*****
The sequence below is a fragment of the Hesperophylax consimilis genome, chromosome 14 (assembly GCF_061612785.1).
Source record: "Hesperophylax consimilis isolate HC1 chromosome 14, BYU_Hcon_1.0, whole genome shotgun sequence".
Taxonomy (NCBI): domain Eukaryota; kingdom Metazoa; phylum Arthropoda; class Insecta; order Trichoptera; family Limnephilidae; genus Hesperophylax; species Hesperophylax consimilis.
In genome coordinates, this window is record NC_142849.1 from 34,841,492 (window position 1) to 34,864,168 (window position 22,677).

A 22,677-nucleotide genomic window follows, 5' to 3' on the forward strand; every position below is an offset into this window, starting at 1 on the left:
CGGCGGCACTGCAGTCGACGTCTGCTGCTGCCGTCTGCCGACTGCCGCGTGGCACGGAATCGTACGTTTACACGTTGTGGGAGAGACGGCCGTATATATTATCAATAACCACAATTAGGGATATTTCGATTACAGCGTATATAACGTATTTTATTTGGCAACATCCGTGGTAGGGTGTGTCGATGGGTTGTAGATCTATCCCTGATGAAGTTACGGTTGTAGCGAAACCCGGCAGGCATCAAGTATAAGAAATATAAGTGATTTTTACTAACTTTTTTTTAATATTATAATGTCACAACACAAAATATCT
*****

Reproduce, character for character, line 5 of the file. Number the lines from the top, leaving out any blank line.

A 22,677-nucleotide genomic window follows, 5' to 3' on the forward strand; every position below is an offset into this window, starting at 1 on the left: